Python's multiprocessing

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Hi,

I found that python multiprocessing is not starting from the Houdini UI but works from the hython.
For example, this small code snippet:
from multiprocessing import Process
from time import sleep

def foo():
    print("Processing is running")
    sleep(3)
    print("Done")
    
t=Process(target=foo)
t.start()
print("Is Process alive: ",t.is_alive())
t.join()

The same code works as expected (runs debug lines and process is alive) in the hython session but doesn't work in the Python Shell window from the running UI Houdini session.

Python threading works in both cases but in my circumstances, I'm using the multiprocessing approach, and at least would be nice to know why it doesn't work from the Houdini UI (H19.0.546).
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Weird, when I place that code into the Python Window, another copy of Houdini is launched, that reports some multi-processing error. H 19.0498.
Edited by Enivob - March 23, 2022 08:51:32
Using Houdini Indie 20.0
Windows 11 64GB Ryzen 16 core.
nVidia 3050RTX 8BG RAM.
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Can you please provide the error you got?
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I'm trying to do multi-processing to submit to deadline. My error when running your code says "Load failed for C:/Windows/System32/6344"
And it launched a new houdini session said ('Is Process alive: ', True)
after I closed out of the new houdini.
From reading the docs, I think you need to execute it in __main__ not in session.
and say if__name__ is '__main__':
# Then make the process

Where __main__ has to be executed in the python shell unfortunately. If you figure out how to put hda code for example into __main__ that would be real helpful so I'll know how to do process checking before submitting to deadline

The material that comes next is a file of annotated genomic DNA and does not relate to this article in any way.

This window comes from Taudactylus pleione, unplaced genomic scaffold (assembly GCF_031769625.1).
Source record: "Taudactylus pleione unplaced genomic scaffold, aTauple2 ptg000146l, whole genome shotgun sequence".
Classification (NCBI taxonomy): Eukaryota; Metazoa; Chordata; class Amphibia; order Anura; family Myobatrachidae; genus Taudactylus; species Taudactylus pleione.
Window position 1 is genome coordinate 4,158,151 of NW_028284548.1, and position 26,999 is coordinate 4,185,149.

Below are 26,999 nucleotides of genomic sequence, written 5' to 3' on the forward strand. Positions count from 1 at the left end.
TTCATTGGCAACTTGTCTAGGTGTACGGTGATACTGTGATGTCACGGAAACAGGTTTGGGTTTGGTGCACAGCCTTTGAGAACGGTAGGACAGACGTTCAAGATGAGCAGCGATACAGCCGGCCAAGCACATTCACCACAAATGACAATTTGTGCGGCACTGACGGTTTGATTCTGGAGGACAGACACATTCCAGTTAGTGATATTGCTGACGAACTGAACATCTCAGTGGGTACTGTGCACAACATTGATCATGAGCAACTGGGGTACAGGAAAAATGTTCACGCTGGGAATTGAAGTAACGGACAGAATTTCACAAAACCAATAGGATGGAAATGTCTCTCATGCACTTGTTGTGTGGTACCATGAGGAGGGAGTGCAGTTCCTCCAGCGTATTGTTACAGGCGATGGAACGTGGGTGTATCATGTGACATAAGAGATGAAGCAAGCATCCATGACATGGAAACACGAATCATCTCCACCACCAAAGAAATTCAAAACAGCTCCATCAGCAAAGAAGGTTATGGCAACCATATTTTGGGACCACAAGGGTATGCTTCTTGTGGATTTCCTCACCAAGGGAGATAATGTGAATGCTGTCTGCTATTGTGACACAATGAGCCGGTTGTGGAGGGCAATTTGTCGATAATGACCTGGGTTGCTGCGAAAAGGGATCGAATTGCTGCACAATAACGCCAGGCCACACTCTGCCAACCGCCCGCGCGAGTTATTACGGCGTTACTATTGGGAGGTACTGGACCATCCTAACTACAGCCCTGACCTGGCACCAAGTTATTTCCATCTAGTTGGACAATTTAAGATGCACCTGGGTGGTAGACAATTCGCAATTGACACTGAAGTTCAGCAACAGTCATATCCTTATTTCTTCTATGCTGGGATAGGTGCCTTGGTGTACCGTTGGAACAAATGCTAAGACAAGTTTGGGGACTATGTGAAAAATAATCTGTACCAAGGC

Edited by Tyler Strasser2 - June 2, 2022 17:01:05
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Just picking this up again has anyone figured this out yet?

I'd love to multiprocess a task inside a Python LOP and can't get it to work. the same code that works in pycharm is throwing errors inside Houdini

import concurrent.futures

def run_multiprocessed():
    with concurrent.futures.ProcessPoolExecutor() as executor:
        ls = range(10)
        procs = [executor.submit(pow, i, 2) for i in ls]

        for k, v in zip(ls, procs):
            print(k, v.result())

            
    
if __name__ == "builtins":
    run_multiprocessed()

This code ran in a shelf button throws this error: concurrent.futures.process.BrokenProcessPool: A process in the process pool was terminated abruptly while the future was running or pending.

running it in a python lop opens a dialog for a crash file that has been saved even though my Houdini hasn't crashed. I reccon it's the other process that's spawned by multiprocessing that's crashing and causing the crash message.

Trying to keep it simpler and sticking with the multiprocessing module my entire houdini freezes up not coming back.

from multiprocessing import Process, Queue

def pow_it(q, i, p):
    q.put(pow(i, p))


def run_multiprocessed():
    q = Queue()

    ls = range(10)
    procs = [Process(target=pow_it, args=(q, i, 2)) for i in ls]

    for k, v in zip(ls, procs):
        v.start()
        print(k, q.get())
        v.join()


run_multiprocessed()

How can I do multiprocessing inside python in Houdini?
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Alright so I at least got it to run without an error with this

import concurrent.futures
import multiprocessing

def run_multiprocessed():
    with concurrent.futures.ProcessPoolExecutor(mp_context = multiprocessing.get_context("spawn")) as executor:
        ls = range(10)